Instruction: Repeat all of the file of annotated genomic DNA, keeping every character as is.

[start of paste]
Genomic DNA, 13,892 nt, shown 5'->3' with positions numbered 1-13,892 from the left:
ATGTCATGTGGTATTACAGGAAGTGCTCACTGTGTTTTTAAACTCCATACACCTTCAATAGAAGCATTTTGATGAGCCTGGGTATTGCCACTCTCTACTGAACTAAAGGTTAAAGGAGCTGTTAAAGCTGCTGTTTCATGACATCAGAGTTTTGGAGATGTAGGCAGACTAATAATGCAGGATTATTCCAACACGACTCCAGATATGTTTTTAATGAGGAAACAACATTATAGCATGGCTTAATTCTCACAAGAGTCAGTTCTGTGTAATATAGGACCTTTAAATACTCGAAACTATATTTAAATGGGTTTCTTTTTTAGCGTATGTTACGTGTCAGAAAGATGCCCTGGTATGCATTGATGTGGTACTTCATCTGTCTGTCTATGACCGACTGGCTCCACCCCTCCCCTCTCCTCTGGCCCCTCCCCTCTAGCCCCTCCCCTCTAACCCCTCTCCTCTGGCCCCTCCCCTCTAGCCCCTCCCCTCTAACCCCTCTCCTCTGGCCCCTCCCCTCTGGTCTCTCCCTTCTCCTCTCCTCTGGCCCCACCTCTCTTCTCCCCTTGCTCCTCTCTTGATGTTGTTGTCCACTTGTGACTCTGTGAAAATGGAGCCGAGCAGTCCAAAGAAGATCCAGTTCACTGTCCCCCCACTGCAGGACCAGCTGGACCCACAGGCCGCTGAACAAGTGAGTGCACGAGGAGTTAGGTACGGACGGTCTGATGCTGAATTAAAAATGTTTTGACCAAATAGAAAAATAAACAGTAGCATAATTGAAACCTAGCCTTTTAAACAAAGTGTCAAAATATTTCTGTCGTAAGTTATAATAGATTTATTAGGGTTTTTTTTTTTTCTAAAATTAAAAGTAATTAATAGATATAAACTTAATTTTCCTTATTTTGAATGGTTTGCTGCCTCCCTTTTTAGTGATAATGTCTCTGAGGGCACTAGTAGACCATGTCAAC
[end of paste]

Genomic DNA, 13,892 nt, shown 5'->3' with positions numbered 1-13,892 from the left:
ATGTCATGTGGTATTACAGGAAGTGCTCACTGTGTTTTTAAACTCCATACACCTTCAATAGAAGCATTTTGATGAGCCTGGGTATTGCCACTCTCTACTGAACTAAAGGTTAAAGGAGCTGTTAAAGCTGCTGTTTCATGACATCAGAGTTTTGGAGATGTAGGCAGACTAATAATGCAGGATTATTCCAACACGACTCCAGATATGTTTTTAATGAGGAAACAACATTATAGCATGGCTTAATTCTCACAAGAGTCAGTTCTGTGTAATATAGGACCTTTAAATACTCGAAACTATATTTAAATGGGTTTCTTTTTTAGCGTATGTTACGTGTCAGAAAGATGCCCTGGTATGCATTGATGTGGTACTTCATCTGTCTGTCTATGACCGACTGGCTCCACCCCTCCCCTCTCCTCTGGCCCCTCCCCTCTAGCCCCTCCCCTCTAACCCCTCTCCTCTGGCCCCTCCCCTCTAGCCCCTCCCCTCTAACCCCTCTCCTCTGGCCCCTCCCCTCTGGTCTCTCCCTTCTCCTCTCCTCTGGCCCCACCTCTCTTCTCCCCTTGCTCCTCTCTTGATGTTGTTGTCCACTTGTGACTCTGTGAAAATGGAGCCGAGCAGTCCAAAGAAGATCCAGTTCACTGTCCCCCCACTGCAGGACCAGCTGGACCCACAGGCCGCTGAACAAGTGAGTGCACGAGGAGTTAGGTACGGACGGTCTGATGCTGAATTAAAAATGTTTTGACCAAATAGAAAAATAAACAGTAGCATAATTGAAACCTAGCCTTTTAAACAAAGTGTCAAAATATTTCTGTCGTAAGTTATAATAGATTTATTAGGGTTTTTTTTTTTTCTAAAATTAAAAGTAATTAATAGATATAAACTTAATTTTCCTTATTTTGAATGGTTTGCTGCCTCCCTTTTTAGTGATAATGTCTCTGAGGGCACTAGTAGACCATGTCAAC